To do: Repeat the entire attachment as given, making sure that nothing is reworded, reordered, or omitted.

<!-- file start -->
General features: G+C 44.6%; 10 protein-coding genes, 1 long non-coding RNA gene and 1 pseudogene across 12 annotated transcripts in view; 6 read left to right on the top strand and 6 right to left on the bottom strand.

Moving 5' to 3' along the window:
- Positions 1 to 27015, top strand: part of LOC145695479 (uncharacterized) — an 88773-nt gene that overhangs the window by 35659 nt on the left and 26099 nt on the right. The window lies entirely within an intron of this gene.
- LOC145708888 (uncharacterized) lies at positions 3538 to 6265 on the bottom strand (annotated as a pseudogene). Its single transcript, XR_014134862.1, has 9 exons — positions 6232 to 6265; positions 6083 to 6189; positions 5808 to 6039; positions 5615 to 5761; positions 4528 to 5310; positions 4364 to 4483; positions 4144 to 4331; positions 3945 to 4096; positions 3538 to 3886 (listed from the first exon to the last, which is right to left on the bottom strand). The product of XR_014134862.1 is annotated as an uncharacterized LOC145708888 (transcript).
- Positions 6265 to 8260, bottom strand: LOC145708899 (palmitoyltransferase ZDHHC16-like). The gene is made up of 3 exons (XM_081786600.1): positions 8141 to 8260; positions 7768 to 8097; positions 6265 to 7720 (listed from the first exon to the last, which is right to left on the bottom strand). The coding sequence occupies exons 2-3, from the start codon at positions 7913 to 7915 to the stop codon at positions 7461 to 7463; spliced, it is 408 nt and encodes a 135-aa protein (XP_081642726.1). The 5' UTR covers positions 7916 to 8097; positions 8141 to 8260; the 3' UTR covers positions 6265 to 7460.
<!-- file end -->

General features: G+C 44.6%; 10 protein-coding genes, 1 long non-coding RNA gene and 1 pseudogene across 12 annotated transcripts in view; 6 read left to right on the top strand and 6 right to left on the bottom strand.

Moving 5' to 3' along the window:
- Positions 1 to 27015, top strand: part of LOC145695479 (uncharacterized) — an 88773-nt gene that overhangs the window by 35659 nt on the left and 26099 nt on the right. The window lies entirely within an intron of this gene.
- LOC145708888 (uncharacterized) lies at positions 3538 to 6265 on the bottom strand (annotated as a pseudogene). Its single transcript, XR_014134862.1, has 9 exons — positions 6232 to 6265; positions 6083 to 6189; positions 5808 to 6039; positions 5615 to 5761; positions 4528 to 5310; positions 4364 to 4483; positions 4144 to 4331; positions 3945 to 4096; positions 3538 to 3886 (listed from the first exon to the last, which is right to left on the bottom strand). The product of XR_014134862.1 is annotated as an uncharacterized LOC145708888 (transcript).
- Positions 6265 to 8260, bottom strand: LOC145708899 (palmitoyltransferase ZDHHC16-like). The gene is made up of 3 exons (XM_081786600.1): positions 8141 to 8260; positions 7768 to 8097; positions 6265 to 7720 (listed from the first exon to the last, which is right to left on the bottom strand). The coding sequence occupies exons 2-3, from the start codon at positions 7913 to 7915 to the stop codon at positions 7461 to 7463; spliced, it is 408 nt and encodes a 135-aa protein (XP_081642726.1). The 5' UTR covers positions 7916 to 8097; positions 8141 to 8260; the 3' UTR covers positions 6265 to 7460.